Basic patterns of ministry are found in the Bible. Patterns that differ substantially are always suspect.

Avoid every form of contact with the demonic including astrology, new age paraphernalia, demonic movies and music, charms, séances, games, Ouija, etc. (Lev. 19:26, 31; 20:6; Deut. 18:9-13; Acts 19:18-20)

Using deliverance as a substitute for dealing with our flesh or in place of spiritual disciplines, is dangerous.

Most sins don’t need any kind of demonic involvement. Demons often claim credit for sin or a trage­dy, trying to profess more power than they possess. Allowing this to go unchallenged may lead to an unwar­rant­ed sense of help­less­ness on the part of a believ­er.

One must be very careful not to give Satan and his demons too much attention. This can lead to fearfulness or overestimation of his power, to a fascination with evil, or even a kind of satanic worship. Don't know anything more about the demonic than is pastorally necessary. The Bible says nothing specific about demons' origins, hierarchies, territorial jurisdiction, names, or specific functions. That suggests that we don't need to know these things for success in spiritual warfare. It also suggests that we curb our natural curiosity about such things.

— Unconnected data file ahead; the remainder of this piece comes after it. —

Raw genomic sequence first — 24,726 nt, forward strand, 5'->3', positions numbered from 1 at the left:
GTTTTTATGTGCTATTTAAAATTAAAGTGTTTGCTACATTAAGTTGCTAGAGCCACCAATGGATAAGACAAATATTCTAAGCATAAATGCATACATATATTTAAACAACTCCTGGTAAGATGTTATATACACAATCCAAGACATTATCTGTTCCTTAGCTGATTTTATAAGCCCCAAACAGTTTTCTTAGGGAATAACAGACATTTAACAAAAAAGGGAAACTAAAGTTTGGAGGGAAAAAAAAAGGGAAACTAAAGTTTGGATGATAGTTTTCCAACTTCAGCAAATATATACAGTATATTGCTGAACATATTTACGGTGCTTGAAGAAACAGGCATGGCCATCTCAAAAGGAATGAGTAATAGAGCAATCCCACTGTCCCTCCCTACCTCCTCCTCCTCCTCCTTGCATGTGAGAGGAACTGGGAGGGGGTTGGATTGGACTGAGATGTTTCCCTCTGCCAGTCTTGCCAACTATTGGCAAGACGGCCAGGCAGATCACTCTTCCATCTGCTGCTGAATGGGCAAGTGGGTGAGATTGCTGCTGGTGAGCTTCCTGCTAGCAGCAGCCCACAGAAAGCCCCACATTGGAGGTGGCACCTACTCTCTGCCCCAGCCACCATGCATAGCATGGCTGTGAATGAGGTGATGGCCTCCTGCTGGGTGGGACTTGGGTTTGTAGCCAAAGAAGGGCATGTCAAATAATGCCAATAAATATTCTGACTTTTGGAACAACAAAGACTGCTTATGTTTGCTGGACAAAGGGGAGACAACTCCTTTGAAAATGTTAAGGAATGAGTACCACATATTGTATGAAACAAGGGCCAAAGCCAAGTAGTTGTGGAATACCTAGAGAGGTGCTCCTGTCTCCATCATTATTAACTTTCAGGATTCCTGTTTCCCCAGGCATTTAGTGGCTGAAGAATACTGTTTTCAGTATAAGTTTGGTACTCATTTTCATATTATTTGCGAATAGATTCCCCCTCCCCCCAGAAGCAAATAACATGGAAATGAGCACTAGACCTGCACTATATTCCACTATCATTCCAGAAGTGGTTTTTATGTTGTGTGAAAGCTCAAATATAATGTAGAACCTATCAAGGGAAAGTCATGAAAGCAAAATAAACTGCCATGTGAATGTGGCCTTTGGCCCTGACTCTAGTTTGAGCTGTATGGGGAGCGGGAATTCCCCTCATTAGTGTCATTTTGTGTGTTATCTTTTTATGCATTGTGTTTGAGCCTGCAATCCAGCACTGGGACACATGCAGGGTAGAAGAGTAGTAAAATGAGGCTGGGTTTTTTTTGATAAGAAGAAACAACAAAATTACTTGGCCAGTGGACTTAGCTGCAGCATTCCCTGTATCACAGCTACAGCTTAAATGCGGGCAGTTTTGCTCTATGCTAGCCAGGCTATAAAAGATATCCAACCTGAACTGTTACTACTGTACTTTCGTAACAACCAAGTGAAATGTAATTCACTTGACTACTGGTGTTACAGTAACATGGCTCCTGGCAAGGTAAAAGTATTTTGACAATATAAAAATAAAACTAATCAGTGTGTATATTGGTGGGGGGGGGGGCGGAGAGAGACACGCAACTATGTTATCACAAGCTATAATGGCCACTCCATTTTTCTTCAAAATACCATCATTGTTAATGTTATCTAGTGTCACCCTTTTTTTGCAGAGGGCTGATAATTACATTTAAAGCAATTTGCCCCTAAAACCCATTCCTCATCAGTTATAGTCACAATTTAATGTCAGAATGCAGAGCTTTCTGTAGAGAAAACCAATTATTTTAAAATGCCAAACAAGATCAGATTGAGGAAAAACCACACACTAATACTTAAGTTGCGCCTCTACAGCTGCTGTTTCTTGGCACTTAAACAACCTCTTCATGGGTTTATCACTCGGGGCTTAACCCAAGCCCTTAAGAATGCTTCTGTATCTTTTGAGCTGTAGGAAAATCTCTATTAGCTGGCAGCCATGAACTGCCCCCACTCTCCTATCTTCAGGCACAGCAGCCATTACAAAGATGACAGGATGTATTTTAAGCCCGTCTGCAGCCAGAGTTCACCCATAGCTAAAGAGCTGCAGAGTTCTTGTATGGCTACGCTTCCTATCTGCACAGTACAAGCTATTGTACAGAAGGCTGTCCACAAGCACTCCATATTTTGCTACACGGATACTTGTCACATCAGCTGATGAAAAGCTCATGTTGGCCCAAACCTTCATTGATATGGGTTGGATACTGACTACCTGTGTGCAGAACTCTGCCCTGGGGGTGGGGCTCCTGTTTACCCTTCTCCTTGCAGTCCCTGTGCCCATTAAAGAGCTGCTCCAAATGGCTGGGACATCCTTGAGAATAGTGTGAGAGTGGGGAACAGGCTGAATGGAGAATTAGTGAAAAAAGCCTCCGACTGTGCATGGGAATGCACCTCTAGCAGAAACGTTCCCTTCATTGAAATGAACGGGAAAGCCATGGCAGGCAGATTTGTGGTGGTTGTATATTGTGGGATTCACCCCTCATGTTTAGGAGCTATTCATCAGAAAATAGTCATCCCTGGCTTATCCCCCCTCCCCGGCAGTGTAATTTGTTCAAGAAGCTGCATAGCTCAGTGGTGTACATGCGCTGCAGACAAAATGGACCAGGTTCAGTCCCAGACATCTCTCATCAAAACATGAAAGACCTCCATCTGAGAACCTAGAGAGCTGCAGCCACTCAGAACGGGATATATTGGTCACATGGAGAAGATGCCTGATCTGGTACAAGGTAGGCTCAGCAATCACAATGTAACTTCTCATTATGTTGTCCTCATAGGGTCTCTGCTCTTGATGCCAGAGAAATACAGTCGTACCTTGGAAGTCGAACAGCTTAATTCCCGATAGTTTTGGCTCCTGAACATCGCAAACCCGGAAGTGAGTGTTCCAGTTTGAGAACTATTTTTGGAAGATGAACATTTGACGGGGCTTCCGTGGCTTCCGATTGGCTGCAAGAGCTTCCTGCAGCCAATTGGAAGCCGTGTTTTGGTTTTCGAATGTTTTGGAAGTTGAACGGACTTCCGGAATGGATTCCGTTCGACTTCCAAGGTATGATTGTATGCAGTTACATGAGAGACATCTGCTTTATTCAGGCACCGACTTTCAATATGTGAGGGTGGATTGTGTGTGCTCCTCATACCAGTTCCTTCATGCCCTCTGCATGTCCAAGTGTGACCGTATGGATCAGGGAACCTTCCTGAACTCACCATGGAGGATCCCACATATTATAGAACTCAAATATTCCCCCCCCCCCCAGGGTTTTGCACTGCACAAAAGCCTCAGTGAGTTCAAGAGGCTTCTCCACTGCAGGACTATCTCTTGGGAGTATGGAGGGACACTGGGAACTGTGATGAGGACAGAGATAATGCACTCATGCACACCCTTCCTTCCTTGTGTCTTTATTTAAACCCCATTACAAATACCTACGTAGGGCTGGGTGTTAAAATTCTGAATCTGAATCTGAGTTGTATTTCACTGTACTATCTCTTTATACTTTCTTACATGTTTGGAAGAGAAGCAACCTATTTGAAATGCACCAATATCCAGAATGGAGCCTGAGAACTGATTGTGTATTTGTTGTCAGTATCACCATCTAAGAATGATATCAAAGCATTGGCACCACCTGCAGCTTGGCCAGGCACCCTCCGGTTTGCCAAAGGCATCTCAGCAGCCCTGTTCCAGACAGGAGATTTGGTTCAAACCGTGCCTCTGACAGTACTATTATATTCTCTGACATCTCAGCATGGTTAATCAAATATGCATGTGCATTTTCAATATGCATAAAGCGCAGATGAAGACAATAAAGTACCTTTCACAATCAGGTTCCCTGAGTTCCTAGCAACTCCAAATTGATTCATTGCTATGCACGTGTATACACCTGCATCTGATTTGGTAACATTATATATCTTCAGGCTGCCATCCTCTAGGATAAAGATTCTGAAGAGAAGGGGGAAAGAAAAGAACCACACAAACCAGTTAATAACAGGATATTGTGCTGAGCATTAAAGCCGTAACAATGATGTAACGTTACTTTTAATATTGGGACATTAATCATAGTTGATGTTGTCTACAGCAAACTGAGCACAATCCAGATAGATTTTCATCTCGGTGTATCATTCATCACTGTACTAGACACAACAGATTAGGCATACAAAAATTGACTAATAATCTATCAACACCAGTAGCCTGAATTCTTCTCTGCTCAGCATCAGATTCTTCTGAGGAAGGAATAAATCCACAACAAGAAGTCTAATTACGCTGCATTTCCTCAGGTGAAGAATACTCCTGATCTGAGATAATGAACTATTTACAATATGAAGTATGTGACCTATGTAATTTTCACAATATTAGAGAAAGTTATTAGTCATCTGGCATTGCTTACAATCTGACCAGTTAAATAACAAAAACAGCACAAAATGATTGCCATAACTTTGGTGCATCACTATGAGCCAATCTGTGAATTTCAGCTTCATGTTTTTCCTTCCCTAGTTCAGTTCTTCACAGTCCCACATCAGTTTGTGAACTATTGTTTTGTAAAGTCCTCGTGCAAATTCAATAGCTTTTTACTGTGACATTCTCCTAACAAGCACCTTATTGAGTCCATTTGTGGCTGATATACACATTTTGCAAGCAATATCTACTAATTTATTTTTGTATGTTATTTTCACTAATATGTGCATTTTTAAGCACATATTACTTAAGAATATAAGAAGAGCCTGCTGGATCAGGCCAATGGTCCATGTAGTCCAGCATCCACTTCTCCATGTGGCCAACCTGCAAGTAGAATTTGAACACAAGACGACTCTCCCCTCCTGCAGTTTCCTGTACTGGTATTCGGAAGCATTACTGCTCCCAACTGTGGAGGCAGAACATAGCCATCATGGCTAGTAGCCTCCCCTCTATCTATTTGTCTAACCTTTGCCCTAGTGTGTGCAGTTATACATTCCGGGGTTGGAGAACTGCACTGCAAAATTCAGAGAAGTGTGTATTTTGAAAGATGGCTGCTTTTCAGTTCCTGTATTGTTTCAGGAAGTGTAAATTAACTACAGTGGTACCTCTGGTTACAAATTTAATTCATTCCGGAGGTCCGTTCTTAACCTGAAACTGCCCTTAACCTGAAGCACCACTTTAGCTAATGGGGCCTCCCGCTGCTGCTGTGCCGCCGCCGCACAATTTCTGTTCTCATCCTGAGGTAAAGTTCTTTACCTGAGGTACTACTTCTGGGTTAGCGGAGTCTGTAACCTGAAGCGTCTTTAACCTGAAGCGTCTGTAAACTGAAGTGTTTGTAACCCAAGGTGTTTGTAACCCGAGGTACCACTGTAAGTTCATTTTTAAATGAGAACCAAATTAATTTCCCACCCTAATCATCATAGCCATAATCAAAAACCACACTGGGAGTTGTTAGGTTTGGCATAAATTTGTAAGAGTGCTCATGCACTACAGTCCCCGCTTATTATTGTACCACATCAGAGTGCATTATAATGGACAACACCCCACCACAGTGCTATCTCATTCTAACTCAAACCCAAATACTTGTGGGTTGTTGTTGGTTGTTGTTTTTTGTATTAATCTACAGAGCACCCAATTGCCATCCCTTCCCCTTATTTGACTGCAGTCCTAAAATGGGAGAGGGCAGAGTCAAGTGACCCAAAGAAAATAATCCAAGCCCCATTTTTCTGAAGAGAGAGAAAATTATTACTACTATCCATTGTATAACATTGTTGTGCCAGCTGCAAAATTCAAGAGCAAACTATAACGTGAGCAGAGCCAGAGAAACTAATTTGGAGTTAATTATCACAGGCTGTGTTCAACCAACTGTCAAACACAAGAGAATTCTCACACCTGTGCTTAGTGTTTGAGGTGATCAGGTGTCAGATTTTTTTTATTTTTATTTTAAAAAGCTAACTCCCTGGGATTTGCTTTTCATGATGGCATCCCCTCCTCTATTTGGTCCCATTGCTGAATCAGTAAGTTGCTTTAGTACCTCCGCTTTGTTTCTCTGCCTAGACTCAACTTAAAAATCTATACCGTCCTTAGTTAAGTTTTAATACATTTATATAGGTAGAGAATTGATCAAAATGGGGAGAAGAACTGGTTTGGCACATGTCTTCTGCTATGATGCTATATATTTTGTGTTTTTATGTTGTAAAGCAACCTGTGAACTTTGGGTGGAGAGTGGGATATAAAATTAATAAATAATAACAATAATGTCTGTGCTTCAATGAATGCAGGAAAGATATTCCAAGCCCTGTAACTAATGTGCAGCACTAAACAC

Believers can always confess (talk about) their sin, accept Christ’s blood bought cleansing, renounce sin’s place in their lives, recommit themselves as instruments of righteousness. (Rom. 6:12-14; Col. 3:1-17)